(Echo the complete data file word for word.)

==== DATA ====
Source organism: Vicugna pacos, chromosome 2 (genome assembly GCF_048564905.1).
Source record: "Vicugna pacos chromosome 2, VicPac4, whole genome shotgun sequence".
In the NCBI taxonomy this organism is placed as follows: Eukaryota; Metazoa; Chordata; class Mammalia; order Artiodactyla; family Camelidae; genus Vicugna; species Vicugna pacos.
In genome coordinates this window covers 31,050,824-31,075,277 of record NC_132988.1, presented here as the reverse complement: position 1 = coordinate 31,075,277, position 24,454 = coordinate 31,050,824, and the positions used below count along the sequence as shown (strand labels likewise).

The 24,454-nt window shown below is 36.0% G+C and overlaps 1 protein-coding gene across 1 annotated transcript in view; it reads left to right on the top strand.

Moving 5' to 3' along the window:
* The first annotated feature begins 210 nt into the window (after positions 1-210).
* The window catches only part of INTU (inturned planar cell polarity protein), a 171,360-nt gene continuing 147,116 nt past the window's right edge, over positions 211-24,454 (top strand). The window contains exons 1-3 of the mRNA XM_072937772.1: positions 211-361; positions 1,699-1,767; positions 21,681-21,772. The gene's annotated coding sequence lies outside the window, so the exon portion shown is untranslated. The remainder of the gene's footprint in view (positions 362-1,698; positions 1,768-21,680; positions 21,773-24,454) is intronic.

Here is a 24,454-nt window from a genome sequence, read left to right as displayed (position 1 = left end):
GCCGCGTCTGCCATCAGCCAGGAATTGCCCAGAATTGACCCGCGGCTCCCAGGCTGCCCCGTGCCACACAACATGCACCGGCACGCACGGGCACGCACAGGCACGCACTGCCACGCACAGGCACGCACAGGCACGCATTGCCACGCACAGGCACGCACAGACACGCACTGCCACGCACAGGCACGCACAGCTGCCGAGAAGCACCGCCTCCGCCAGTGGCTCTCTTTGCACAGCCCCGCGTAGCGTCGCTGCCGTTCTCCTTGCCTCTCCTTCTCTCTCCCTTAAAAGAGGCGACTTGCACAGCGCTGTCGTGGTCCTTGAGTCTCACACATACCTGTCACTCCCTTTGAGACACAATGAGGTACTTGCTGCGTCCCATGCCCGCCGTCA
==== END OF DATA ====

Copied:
Source organism: Vicugna pacos, chromosome 2 (genome assembly GCF_048564905.1).
Source record: "Vicugna pacos chromosome 2, VicPac4, whole genome shotgun sequence".
In the NCBI taxonomy this organism is placed as follows: Eukaryota; Metazoa; Chordata; class Mammalia; order Artiodactyla; family Camelidae; genus Vicugna; species Vicugna pacos.
In genome coordinates this window covers 31,050,824-31,075,277 of record NC_132988.1, presented here as the reverse complement: position 1 = coordinate 31,075,277, position 24,454 = coordinate 31,050,824, and the positions used below count along the sequence as shown (strand labels likewise).

The 24,454-nt window shown below is 36.0% G+C and overlaps 1 protein-coding gene across 1 annotated transcript in view; it reads left to right on the top strand.

Moving 5' to 3' along the window:
* The first annotated feature begins 210 nt into the window (after positions 1-210).
* The window catches only part of INTU (inturned planar cell polarity protein), a 171,360-nt gene continuing 147,116 nt past the window's right edge, over positions 211-24,454 (top strand). The window contains exons 1-3 of the mRNA XM_072937772.1: positions 211-361; positions 1,699-1,767; positions 21,681-21,772. The gene's annotated coding sequence lies outside the window, so the exon portion shown is untranslated. The remainder of the gene's footprint in view (positions 362-1,698; positions 1,768-21,680; positions 21,773-24,454) is intronic.

Here is a 24,454-nt window from a genome sequence, read left to right as displayed (position 1 = left end):
GCCGCGTCTGCCATCAGCCAGGAATTGCCCAGAATTGACCCGCGGCTCCCAGGCTGCCCCGTGCCACACAACATGCACCGGCACGCACGGGCACGCACAGGCACGCACTGCCACGCACAGGCACGCACAGGCACGCATTGCCACGCACAGGCACGCACAGACACGCACTGCCACGCACAGGCACGCACAGCTGCCGAGAAGCACCGCCTCCGCCAGTGGCTCTCTTTGCACAGCCCCGCGTAGCGTCGCTGCCGTTCTCCTTGCCTCTCCTTCTCTCTCCCTTAAAAGAGGCGACTTGCACAGCGCTGTCGTGGTCCTTGAGTCTCACACATACCTGTCACTCCCTTTGAGACACAATGAGGTACTTGCTGCGTCCCATGCCCGCCGTCA